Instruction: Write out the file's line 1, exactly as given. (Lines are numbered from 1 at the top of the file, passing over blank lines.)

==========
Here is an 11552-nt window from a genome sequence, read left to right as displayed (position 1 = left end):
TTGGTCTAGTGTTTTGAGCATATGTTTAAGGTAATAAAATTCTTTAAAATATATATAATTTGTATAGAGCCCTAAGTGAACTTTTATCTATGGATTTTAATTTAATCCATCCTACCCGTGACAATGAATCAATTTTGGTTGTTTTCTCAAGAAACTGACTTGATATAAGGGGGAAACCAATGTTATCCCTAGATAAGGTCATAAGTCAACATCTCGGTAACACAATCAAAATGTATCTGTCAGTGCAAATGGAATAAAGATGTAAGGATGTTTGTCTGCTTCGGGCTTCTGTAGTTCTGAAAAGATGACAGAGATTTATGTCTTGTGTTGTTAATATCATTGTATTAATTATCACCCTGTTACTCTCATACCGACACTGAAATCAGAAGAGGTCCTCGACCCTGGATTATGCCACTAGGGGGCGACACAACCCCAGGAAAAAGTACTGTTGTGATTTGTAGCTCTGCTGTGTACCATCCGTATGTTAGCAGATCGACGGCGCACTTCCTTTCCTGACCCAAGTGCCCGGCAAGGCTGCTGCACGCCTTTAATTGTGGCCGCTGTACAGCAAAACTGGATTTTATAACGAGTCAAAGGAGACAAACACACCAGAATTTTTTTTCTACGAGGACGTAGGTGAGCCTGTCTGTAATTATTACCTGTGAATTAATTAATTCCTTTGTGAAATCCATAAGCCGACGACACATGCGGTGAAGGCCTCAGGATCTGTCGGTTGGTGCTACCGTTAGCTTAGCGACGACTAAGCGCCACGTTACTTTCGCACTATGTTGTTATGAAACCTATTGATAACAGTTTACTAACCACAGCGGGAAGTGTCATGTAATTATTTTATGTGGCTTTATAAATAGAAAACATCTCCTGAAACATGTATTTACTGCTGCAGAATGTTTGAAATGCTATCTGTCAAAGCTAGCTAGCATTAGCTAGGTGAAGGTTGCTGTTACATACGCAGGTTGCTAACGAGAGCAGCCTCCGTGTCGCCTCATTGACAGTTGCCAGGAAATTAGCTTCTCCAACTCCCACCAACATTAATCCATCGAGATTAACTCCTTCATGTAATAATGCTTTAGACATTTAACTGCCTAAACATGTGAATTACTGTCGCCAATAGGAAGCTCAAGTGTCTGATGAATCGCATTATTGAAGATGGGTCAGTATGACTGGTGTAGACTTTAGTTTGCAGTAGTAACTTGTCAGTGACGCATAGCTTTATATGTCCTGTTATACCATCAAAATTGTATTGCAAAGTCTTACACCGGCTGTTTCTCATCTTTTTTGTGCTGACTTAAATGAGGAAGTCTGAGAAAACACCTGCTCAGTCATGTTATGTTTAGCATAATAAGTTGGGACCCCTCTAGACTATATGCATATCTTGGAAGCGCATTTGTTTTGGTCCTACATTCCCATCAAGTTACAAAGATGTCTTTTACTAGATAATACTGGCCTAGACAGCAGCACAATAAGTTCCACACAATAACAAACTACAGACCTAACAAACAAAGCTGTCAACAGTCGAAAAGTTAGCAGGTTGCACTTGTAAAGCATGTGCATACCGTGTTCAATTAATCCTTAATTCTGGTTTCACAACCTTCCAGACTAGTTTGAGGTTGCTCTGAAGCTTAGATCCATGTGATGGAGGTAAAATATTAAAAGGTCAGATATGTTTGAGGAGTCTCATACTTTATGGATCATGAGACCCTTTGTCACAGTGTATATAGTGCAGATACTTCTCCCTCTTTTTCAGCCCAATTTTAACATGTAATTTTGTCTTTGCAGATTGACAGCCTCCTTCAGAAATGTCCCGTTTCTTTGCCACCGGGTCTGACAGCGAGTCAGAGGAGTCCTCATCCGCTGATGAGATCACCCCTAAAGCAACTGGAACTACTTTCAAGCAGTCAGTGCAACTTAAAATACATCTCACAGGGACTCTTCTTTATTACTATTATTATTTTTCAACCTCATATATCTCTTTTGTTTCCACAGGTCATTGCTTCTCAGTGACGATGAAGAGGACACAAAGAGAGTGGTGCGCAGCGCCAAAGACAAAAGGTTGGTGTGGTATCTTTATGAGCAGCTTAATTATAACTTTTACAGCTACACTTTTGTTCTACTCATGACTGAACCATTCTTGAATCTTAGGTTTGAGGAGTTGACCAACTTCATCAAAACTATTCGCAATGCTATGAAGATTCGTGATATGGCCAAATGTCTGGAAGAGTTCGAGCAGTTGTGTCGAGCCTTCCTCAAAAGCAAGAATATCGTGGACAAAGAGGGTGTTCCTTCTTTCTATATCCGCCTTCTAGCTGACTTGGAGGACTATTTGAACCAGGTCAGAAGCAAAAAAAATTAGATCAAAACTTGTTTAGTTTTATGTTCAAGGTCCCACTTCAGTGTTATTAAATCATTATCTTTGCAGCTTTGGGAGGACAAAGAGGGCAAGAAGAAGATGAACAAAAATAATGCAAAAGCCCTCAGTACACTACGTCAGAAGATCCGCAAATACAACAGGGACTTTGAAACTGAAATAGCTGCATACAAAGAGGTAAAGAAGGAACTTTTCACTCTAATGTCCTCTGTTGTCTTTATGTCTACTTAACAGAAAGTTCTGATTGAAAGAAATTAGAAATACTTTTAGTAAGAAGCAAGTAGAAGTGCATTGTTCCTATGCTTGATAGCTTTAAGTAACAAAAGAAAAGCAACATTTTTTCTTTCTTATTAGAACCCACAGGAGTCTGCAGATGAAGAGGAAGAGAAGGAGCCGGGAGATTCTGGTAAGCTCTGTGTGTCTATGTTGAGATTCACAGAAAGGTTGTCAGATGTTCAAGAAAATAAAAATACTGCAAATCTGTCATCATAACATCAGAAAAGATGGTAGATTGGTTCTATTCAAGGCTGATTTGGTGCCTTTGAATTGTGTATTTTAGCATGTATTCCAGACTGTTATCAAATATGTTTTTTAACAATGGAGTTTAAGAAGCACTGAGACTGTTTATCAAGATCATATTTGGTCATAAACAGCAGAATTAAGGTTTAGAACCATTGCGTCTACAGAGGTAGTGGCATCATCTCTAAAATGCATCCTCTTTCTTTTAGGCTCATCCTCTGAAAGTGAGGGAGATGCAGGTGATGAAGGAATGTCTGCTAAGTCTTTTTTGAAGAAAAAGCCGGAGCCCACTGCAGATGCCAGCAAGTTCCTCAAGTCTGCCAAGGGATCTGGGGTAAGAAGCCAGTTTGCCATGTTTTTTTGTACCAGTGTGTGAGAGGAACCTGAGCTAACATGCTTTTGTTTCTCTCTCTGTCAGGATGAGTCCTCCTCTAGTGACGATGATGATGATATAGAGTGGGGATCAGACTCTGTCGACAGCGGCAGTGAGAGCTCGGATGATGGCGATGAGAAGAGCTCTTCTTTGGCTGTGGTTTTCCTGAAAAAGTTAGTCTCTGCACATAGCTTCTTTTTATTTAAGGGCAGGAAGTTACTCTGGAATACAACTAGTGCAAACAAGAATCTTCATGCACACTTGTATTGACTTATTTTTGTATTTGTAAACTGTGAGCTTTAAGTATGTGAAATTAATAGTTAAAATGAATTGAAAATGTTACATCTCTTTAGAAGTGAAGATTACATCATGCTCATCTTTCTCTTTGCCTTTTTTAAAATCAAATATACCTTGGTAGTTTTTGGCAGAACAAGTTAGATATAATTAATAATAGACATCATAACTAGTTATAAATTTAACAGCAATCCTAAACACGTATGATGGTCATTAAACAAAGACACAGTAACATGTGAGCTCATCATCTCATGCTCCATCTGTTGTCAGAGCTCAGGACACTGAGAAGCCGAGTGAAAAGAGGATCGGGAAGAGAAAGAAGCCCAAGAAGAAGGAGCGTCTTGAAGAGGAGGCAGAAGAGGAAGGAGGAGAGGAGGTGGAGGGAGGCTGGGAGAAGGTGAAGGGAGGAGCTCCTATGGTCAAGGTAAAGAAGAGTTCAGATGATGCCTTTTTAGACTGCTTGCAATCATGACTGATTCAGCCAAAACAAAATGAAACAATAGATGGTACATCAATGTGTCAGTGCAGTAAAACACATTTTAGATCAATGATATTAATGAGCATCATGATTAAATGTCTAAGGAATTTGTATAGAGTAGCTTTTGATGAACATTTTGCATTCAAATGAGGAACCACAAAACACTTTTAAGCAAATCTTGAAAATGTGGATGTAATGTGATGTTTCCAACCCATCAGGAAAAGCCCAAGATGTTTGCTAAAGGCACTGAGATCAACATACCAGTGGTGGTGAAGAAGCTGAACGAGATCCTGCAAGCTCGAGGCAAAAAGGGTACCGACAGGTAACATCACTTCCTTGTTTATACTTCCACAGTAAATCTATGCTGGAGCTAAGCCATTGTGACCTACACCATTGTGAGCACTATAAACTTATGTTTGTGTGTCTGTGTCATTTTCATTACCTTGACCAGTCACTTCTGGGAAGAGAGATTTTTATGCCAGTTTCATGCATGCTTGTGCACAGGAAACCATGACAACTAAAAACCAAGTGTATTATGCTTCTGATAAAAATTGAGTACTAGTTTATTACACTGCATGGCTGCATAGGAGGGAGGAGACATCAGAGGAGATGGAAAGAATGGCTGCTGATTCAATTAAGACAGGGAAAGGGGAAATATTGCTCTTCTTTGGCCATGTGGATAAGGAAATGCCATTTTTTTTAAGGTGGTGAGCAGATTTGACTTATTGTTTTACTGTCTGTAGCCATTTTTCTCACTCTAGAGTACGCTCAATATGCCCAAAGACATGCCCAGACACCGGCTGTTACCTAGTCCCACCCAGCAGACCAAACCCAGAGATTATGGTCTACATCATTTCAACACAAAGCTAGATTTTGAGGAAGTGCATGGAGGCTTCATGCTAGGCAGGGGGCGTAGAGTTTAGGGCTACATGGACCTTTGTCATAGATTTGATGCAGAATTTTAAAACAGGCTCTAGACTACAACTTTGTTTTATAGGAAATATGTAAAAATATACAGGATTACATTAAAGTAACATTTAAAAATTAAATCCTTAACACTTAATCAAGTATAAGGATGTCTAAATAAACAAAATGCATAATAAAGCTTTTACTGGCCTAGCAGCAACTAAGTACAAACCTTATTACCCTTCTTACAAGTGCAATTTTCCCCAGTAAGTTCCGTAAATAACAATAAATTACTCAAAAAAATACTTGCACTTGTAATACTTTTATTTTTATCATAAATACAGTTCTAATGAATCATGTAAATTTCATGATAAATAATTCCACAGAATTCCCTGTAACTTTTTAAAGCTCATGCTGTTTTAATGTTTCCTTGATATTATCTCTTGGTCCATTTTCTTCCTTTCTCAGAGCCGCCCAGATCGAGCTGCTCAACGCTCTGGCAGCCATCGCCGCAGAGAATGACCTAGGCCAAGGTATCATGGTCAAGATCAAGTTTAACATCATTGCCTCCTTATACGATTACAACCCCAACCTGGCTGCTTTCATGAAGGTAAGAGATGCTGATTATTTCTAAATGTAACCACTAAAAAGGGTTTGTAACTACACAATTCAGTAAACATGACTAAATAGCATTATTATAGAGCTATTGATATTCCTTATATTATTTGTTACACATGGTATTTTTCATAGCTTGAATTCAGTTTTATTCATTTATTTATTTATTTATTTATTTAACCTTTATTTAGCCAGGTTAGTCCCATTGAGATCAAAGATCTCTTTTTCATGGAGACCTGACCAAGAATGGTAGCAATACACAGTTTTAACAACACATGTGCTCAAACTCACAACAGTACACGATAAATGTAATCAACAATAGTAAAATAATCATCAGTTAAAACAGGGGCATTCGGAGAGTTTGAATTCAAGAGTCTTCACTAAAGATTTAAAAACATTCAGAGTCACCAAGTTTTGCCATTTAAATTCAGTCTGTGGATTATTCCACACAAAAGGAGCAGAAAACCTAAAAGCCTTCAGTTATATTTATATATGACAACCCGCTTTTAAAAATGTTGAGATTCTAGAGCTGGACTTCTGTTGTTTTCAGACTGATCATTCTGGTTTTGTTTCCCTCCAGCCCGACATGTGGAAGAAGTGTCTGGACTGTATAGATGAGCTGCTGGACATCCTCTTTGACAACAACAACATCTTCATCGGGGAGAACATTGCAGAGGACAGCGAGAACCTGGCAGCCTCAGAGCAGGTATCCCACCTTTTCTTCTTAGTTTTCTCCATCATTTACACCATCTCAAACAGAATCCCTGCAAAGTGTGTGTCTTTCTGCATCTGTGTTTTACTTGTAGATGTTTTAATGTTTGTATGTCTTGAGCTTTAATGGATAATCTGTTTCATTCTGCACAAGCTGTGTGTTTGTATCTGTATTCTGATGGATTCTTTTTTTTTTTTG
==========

Here is an 11552-nt window from a genome sequence, read left to right as displayed (position 1 = left end):